The overarching argument of the ANC seems to be that nationalisation is necessary to bring the SARB in line with how the majority of other central banks are operating. Advocates point to countries like New Zealand and Austria as examples; the first and most recent countries to nationalise their central banks respectively. What these individuals seem to overlook is the stark contrast which exists between the economy of South Africa and the economies of those states which have successfully nationalised their reserve banks. One cannot ignore the differences between the specialised financial sector of a European nation like Austria and the emerging market economy of South Africa; especially when it comes to a decision which would have severe economic ramifications.
Many of the arguments against nationalisation boil down to issues of government accountability, examples from recent history, and the transparency of the current reserve bank structure and governance. The possibility exists that, once the government becomes the sole shareholder the reserve bank would be reduced to a sort of personal piggy bank for those with access to its coffers. South Africa’s ever-present threat of corruption undermines any potential advantages nationalisation could have to offer; evidence of the government’s lack of accountability has been recently demonstrated in the multiple scandals surrounding misappropriation of COVID-19 relief funds. The hyperinflation crises in our northern neighbour of Zimbabwe and South American ally Venezuela should be enough to caution South Africa against tinkering with a reserve bank which is working well. The SARB’s current private ownership structure allows for a large degree of transparency to the extent that it ranks as one of the best central banks in the world for its transparency and accountability mechanisms. Current shareholders are permitted to ask questions and help hold the bank’s management and board to account. Nationalising the SARB and leaving it in the control of an ill-equipped government is likely to shatter confidence in an institution which has previously been known to be above politics.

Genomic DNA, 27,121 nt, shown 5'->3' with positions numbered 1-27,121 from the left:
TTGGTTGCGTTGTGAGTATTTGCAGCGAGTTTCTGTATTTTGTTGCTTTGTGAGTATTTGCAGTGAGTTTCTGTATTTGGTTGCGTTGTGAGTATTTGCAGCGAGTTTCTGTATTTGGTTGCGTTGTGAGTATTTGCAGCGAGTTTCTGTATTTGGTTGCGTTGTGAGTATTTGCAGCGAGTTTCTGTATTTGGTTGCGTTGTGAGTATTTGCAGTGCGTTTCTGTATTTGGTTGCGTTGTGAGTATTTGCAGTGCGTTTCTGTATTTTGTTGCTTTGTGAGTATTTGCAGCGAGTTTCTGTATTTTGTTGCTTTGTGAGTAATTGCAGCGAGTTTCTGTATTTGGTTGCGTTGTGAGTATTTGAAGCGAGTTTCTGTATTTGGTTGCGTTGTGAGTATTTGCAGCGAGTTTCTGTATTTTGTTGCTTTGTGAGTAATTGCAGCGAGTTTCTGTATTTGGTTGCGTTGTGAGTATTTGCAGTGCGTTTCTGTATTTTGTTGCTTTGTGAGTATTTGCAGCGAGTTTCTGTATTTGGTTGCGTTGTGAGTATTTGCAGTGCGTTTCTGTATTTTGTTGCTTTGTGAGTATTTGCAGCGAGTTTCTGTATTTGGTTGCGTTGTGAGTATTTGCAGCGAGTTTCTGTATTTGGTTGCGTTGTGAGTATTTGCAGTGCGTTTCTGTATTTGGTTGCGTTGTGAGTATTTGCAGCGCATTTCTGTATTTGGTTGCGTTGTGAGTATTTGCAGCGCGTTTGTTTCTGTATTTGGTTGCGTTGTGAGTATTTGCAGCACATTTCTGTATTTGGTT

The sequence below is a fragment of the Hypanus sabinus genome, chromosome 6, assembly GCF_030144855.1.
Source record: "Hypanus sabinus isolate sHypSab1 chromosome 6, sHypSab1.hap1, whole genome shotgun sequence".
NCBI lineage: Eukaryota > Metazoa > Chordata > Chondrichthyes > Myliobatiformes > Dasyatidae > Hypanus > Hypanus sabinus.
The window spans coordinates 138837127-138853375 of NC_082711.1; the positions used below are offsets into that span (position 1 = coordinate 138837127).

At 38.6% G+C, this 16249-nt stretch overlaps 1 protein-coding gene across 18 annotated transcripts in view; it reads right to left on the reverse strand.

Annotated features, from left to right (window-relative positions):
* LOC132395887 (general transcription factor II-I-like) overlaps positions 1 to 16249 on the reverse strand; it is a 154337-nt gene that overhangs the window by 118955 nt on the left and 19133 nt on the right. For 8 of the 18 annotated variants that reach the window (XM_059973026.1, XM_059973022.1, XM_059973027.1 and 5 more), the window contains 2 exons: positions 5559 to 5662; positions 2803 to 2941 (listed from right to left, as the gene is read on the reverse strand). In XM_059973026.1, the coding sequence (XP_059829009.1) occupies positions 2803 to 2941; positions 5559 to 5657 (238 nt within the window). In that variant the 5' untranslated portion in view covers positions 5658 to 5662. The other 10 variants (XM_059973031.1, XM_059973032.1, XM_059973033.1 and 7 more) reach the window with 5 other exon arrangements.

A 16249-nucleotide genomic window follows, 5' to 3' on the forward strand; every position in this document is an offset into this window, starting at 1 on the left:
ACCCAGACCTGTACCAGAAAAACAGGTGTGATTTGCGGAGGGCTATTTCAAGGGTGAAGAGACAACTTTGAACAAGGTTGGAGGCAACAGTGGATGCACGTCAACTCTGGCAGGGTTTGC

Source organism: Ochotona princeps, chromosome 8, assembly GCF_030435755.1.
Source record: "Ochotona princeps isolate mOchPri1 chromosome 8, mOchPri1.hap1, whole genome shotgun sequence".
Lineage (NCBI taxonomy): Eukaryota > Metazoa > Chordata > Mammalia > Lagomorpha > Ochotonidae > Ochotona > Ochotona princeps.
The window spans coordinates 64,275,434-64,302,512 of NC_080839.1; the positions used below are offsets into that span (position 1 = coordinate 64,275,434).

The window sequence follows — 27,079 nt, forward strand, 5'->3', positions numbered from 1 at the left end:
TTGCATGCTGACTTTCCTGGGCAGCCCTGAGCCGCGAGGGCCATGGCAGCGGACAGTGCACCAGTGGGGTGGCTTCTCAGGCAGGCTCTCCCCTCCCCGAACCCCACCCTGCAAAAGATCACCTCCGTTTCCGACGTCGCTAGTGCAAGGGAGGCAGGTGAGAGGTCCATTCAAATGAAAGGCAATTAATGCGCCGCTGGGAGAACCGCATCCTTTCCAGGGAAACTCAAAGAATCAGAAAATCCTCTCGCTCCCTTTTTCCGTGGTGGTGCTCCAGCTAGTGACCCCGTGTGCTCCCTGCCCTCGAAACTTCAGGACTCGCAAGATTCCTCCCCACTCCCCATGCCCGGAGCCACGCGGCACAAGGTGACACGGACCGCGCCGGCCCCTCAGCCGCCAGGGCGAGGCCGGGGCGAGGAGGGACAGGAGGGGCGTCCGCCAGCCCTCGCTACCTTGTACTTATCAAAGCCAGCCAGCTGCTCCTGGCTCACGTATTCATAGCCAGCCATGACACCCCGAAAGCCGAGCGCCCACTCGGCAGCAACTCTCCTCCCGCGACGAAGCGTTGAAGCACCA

Within the discipline of International Political Economy (IPE), we have been taught to always consider Cui Bono – who benefits? An objective approach to nationalisation must take this critical question into consideration. The decision of whether or not to nationalise should rest on certain tests: Will it increase citizen’s power over their own fates? Does nationalisation enable the entity to perform its service to the nation better and more economically? Does it lead to a more equal standard of living? The answers to these questions should form the basis of the decision to nationalise or not, because the answers to these questions are indicative of whether or not nationalisation would best serve the people of South Africa.
The dual challenge in the political economy is to create wealth and then distribute this wealth productively, equitably and fairly. Having intimate knowledge of South African governance in recent years, citizens of this country cannot be certain that the government is capable of successfully mitigating this challenge and until it is guaranteed that a government-owned reserve bank is competent enough to distribute the wealth, the question of nationalisation should be taken off the table.
Kendra Connock is a third-year student at the University of Pretoria, studying International Relations and Criminology. Her areas of interest are where these two seemingly divergent fields meet, specifically issues of international illicit trade and crimes of a political and economic nature.